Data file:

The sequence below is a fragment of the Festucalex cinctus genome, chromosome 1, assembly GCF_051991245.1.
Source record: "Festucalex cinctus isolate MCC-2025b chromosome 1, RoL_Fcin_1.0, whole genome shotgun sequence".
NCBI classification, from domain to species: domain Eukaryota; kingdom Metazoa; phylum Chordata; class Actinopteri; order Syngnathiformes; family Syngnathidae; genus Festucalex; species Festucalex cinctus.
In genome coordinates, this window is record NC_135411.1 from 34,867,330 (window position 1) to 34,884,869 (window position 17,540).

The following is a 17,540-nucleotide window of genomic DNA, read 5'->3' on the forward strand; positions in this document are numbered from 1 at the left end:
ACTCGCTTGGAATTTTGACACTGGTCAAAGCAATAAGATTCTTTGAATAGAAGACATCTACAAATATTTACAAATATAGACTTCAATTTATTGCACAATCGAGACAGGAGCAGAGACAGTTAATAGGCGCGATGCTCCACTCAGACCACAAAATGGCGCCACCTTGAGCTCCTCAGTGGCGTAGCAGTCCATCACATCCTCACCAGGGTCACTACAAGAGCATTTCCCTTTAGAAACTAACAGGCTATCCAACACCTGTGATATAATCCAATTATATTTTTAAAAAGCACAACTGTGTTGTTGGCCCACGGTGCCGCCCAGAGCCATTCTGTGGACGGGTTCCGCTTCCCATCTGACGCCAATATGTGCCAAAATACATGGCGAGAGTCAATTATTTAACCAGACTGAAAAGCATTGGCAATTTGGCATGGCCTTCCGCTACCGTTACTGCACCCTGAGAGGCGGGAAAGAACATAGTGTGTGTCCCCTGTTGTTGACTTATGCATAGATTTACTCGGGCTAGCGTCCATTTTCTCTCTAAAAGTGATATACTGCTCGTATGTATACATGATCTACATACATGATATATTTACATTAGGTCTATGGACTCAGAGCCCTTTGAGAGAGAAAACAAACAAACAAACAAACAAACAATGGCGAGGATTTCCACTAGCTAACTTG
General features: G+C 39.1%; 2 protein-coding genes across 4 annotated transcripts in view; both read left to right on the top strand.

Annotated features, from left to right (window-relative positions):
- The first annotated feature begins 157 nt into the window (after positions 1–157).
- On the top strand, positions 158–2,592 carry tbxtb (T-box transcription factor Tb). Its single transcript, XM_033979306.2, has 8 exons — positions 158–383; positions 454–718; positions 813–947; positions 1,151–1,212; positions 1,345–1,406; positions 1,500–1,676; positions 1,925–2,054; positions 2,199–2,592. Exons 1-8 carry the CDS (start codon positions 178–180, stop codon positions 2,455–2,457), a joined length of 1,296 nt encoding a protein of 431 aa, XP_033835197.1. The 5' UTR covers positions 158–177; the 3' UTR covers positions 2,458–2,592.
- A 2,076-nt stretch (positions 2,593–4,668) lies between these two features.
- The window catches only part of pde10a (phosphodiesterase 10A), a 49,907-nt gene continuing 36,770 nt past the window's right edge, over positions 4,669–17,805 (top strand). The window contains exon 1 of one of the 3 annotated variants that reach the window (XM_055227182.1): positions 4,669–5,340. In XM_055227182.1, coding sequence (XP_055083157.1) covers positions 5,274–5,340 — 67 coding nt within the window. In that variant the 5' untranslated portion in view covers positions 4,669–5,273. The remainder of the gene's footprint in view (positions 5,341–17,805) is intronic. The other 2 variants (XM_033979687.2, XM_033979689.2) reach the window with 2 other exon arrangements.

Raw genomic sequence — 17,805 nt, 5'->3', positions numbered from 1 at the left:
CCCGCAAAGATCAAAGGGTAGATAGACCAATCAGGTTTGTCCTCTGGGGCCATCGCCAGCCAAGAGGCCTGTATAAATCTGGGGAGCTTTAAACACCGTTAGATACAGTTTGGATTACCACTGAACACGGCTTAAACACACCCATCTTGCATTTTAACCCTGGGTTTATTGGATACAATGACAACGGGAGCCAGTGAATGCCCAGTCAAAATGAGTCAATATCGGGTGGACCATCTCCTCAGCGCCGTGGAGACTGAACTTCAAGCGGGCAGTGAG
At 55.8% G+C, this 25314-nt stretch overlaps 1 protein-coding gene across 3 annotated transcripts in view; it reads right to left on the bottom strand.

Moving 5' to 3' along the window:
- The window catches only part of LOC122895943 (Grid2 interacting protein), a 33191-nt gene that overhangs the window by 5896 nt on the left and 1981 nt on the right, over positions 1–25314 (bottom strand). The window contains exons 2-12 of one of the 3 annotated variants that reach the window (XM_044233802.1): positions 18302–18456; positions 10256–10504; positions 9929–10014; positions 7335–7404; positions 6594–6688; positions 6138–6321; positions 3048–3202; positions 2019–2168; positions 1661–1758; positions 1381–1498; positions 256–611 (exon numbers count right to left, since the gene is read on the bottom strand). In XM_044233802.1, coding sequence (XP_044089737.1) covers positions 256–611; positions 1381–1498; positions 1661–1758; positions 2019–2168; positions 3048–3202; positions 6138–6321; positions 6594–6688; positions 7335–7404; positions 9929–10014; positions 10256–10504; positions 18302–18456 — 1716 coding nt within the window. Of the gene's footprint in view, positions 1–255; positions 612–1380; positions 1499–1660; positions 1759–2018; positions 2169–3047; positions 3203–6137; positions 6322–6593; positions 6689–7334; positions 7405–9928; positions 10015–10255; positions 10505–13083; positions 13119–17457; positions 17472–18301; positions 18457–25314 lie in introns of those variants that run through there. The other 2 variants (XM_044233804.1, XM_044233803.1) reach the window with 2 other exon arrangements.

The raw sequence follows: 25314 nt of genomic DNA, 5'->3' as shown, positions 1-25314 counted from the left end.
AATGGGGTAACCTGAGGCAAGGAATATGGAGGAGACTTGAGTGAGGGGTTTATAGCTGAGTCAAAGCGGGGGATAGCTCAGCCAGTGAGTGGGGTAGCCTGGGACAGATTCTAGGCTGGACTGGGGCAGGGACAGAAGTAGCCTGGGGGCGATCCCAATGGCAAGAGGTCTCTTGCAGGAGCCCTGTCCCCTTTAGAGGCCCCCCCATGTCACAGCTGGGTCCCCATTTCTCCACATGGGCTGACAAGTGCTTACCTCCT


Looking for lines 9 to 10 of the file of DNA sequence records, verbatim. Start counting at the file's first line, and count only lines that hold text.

- The first annotated feature begins 157 nt into the window (after positions 1–157).
- On the top strand, positions 158–2,592 carry tbxtb (T-box transcription factor Tb). Its single transcript, XM_033979306.2, has 8 exons — positions 158–383; positions 454–718; positions 813–947; positions 1,151–1,212; positions 1,345–1,406; positions 1,500–1,676; positions 1,925–2,054; positions 2,199–2,592. Exons 1-8 carry the CDS (start codon positions 178–180, stop codon positions 2,455–2,457), a joined length of 1,296 nt encoding a protein of 431 aa, XP_033835197.1. The 5' UTR covers positions 158–177; the 3' UTR covers positions 2,458–2,592.